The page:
Why would you specialise in the EU?

 

Want to become the next reporter based in Brussels? Maybe standing on the sidelines, when Donald Tusk delivers a press conference on the situation in Ukraine? Or report on the next actions from the ministers on the Euro crisis? Then ‘Europe in the World’ is exactly the programme for you.

For one year, you dig deeper into European affairs by living and studying in two countries, travelling to various European locations and producing a variety of journalistic products.

The first six months you are based in Utrecht, the Netherlands. Here you will concentrate on how Brussels is organized and functions; giving you the theoretical framework for your journalistic profession. You will learn about European politics, economy, culture and identity and relevant policies and legislation and use this in the practical workshop ‘Reporting Europe’, where you produce web-based news articles and analysis.

 

“My Europe in the World experience has opened many international possibilities to me and that’s exactly what I was aiming for when I signed up for the programme” – Kinia Adamczyk, Canada

 

Often, the EU is regarded by the public as boring, bureaucratic and complicated. This makes it even more difficult to sell Europe to the readers; however, this is exactly the key focus in the newsroom. How can you seduce your reader to take an interest in European affairs? Every week you will work on how to pitch, interview and write both news articles and features. Also, if you wish there is a chance to become a news editor, or web site developer within the class. The academic outcome will be translate into a number of study trips during the six months; the major one is in Brussels, where you get to see the European Commission, Parliament, EU-correspondents, press officers and lobbyists.

EITW Ruhr

Field trip to the Ruhr-area in Germany, © Tomas van der Heijden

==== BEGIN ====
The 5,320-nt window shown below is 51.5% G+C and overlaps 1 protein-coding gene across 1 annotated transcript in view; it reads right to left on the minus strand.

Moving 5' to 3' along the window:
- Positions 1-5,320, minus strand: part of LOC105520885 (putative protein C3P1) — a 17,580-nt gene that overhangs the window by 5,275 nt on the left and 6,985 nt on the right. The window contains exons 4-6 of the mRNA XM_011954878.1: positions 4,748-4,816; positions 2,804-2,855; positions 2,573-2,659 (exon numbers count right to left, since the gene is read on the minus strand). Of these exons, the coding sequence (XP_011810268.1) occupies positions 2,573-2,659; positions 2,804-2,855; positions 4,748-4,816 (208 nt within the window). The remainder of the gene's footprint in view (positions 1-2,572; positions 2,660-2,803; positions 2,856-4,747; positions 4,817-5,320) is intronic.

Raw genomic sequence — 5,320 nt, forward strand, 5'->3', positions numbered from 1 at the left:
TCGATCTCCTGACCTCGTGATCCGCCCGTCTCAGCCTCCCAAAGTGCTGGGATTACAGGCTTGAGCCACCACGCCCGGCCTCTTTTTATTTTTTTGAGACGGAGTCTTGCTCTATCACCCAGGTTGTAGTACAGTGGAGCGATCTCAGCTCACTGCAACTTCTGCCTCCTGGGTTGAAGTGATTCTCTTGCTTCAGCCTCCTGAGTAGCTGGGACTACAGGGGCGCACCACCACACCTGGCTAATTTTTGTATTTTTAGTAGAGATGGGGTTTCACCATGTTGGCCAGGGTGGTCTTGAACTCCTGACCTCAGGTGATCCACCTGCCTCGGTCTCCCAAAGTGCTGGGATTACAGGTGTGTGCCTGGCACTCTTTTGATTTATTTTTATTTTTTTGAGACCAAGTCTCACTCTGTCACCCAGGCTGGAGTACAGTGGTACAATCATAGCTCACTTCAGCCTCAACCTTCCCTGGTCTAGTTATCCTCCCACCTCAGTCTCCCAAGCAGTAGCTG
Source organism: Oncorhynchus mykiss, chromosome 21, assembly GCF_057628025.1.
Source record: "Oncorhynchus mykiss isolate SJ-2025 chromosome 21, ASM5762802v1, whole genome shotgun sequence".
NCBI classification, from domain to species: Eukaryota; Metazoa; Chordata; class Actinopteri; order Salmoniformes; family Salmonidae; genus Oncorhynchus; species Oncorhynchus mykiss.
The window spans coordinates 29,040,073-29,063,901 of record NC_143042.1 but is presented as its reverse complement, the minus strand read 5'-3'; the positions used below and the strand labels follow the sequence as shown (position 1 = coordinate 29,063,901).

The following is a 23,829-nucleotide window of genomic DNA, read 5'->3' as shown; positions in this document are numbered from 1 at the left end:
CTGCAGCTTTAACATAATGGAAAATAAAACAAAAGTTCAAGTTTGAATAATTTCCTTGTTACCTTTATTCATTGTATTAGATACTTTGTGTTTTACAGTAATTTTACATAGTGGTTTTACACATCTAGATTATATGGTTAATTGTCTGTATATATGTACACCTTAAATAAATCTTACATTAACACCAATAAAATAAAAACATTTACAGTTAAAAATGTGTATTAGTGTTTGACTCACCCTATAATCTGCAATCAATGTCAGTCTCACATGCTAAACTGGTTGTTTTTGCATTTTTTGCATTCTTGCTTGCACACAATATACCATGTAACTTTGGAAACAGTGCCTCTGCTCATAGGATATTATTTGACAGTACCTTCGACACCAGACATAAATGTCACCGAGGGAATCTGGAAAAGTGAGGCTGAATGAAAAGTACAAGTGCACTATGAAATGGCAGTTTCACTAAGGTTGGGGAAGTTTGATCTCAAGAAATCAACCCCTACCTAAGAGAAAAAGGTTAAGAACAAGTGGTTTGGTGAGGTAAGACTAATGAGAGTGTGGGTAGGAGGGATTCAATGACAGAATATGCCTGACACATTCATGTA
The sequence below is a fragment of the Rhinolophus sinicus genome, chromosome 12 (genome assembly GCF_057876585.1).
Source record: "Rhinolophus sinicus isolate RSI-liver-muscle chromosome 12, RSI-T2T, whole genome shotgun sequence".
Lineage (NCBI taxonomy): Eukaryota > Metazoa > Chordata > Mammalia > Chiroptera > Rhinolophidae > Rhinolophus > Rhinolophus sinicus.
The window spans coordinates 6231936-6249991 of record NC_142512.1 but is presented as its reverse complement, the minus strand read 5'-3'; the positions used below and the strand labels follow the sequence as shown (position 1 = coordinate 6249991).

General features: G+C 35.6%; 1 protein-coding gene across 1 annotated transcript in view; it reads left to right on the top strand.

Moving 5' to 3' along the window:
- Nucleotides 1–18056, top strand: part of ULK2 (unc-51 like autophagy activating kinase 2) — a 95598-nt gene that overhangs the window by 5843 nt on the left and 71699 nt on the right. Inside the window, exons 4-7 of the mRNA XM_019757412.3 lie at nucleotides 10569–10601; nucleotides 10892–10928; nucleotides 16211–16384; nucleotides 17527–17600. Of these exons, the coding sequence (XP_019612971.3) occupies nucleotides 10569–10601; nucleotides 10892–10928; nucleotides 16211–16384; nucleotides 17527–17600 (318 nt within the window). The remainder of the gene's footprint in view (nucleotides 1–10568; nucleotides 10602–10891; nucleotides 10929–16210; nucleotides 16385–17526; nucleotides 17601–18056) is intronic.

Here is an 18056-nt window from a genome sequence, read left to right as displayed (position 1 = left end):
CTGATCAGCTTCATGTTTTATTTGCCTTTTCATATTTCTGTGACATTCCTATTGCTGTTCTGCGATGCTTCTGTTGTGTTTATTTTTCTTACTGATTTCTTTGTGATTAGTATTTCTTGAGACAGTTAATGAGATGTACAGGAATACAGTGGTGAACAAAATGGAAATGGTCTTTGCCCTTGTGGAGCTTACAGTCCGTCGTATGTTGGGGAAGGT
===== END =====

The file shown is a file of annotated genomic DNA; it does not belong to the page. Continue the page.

After Utrecht, you move to Aarhus, Denmark, where the perspective of the programme will broaden. Instead of focusing solely on Europe, the series of lectures in ‘World Politics’ will teach you international relations and how to analyse the foreign policy of powers like the U.S., Germany, BRICS and China. From studying policies of the world’s major players, the course will be focused on how foreign policy is made and how it has changed. Of course, the main focus will be how the EU acts accordingly on the international stage. You will cover everything from Putin to the BRICS, while learning tools of storytelling on the way.

 

“During the programme I learned to dig deep into complex matters, but still find the one story that will interest the reader. For me, the course paid off soon as I could sell my final exam stories about Chernobyl to both Dutch and Danish newspapers” – Bram Peeters, The Netherlands.

 

After this, the course gets even more practical. For one month you will travel to European countries and produce journalism on the ground, using your skills as a soon-to-be journalist. Former students have travelled to destinations such as Portugal, Serbia and Greece. This will result in a website and magazine production, called the ‘Euroviews’. See former productions see http://www.dmjx.dk/international/studies-english/europe-world/students-work.

Finally, the programme in Aarhus will end with a main production; the final exam project, which is defended at an official oral exam. You can choose your own theme and media for the project and of course, travel for your story.

The ‘Europe in the World’ programme is a BA programme, first launched back in 1990 between the Danish School of Media and Journalism in Aarhus and University of Applied Sciences in Utrecht. Each year in September about 20 students from different countries join the advanced course to focus on European journalism. Also, if you are interested you can do an honours level of Europe in the World.

The course offers an international outlook, focusing on journalism. However, former students are employed both within the more traditional journalism sector as newspapers, broadcasting or freelancers, but others have also found work within the European Commission and communication bureaus, just to mention some of your career possibilities.

 

Young people drinking in front of the European Parliament

Young people having a drink in front of the European Parliament, © Kasper Goethals & Coen van de Ven